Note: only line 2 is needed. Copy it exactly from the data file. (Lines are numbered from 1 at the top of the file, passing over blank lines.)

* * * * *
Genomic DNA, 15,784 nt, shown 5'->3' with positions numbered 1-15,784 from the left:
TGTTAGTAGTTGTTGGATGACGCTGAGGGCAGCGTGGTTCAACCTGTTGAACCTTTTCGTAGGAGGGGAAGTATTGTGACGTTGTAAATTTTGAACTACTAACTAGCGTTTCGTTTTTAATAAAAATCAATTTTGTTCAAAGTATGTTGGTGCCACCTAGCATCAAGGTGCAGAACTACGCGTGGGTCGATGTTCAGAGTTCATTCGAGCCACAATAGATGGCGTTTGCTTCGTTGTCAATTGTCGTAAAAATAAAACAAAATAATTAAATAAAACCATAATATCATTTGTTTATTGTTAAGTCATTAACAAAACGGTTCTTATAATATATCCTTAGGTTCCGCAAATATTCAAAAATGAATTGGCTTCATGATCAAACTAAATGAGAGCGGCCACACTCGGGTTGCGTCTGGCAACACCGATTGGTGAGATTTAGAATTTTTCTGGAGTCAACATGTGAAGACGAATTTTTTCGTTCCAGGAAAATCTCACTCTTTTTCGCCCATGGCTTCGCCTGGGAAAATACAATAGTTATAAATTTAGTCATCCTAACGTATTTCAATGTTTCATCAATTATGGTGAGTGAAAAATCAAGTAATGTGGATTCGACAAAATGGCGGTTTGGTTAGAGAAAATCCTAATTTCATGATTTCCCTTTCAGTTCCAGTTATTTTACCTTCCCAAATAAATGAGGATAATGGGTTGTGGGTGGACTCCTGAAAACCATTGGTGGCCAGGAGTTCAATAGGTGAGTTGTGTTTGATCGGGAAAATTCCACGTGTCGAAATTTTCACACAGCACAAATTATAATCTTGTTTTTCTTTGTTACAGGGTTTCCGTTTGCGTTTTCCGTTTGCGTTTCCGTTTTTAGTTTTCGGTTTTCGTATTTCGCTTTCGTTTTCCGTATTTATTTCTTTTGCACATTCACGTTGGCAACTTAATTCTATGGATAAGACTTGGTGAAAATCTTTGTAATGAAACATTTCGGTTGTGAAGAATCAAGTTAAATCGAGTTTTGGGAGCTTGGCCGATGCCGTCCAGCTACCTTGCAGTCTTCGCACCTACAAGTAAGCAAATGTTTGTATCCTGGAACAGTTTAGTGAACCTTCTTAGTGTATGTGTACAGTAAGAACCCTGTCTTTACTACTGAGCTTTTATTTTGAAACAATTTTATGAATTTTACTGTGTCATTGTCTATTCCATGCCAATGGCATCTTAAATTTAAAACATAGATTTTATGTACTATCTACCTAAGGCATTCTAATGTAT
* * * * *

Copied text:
TGTTAGTAGTTGTTGGATGACGCTGAGGGCAGCGTGGTTCAACCTGTTGAACCTTTTCGTAGGAGGGGAAGTATTGTGACGTTGTAAATTTTGAACTACTAACTAGCGTTTCGTTTTTAATAAAAATCAATTTTGTTCAAAGTATGTTGGTGCCACCTAGCATCAAGGTGCAGAACTACGCGTGGGTCGATGTTCAGAGTTCATTCGAGCCACAATAGATGGCGTTTGCTTCGTTGTCAATTGTCGTAAAAATAAAACAAAATAATTAAATAAAACCATAATATCATTTGTTTATTGTTAAGTCATTAACAAAACGGTTCTTATAATATATCCTTAGGTTCCGCAAATATTCAAAAATGAATTGGCTTCATGATCAAACTAAATGAGAGCGGCCACACTCGGGTTGCGTCTGGCAACACCGATTGGTGAGATTTAGAATTTTTCTGGAGTCAACATGTGAAGACGAATTTTTTCGTTCCAGGAAAATCTCACTCTTTTTCGCCCATGGCTTCGCCTGGGAAAATACAATAGTTATAAATTTAGTCATCCTAACGTATTTCAATGTTTCATCAATTATGGTGAGTGAAAAATCAAGTAATGTGGATTCGACAAAATGGCGGTTTGGTTAGAGAAAATCCTAATTTCATGATTTCCCTTTCAGTTCCAGTTATTTTACCTTCCCAAATAAATGAGGATAATGGGTTGTGGGTGGACTCCTGAAAACCATTGGTGGCCAGGAGTTCAATAGGTGAGTTGTGTTTGATCGGGAAAATTCCACGTGTCGAAATTTTCACACAGCACAAATTATAATCTTGTTTTTCTTTGTTACAGGGTTTCCGTTTGCGTTTTCCGTTTGCGTTTCCGTTTTTAGTTTTCGGTTTTCGTATTTCGCTTTCGTTTTCCGTATTTATTTCTTTTGCACATTCACGTTGGCAACTTAATTCTATGGATAAGACTTGGTGAAAATCTTTGTAATGAAACATTTCGGTTGTGAAGAATCAAGTTAAATCGAGTTTTGGGAGCTTGGCCGATGCCGTCCAGCTACCTTGCAGTCTTCGCACCTACAAGTAAGCAAATGTTTGTATCCTGGAACAGTTTAGTGAACCTTCTTAGTGTATGTGTACAGTAAGAACCCTGTCTTTACTACTGAGCTTTTATTTTGAAACAATTTTATGAATTTTACTGTGTCATTGTCTATTCCATGCCAATGGCATCTTAAATTTAAAACATAGATTTTATGTACTATCTACCTAAGGCATTCTAATGTAT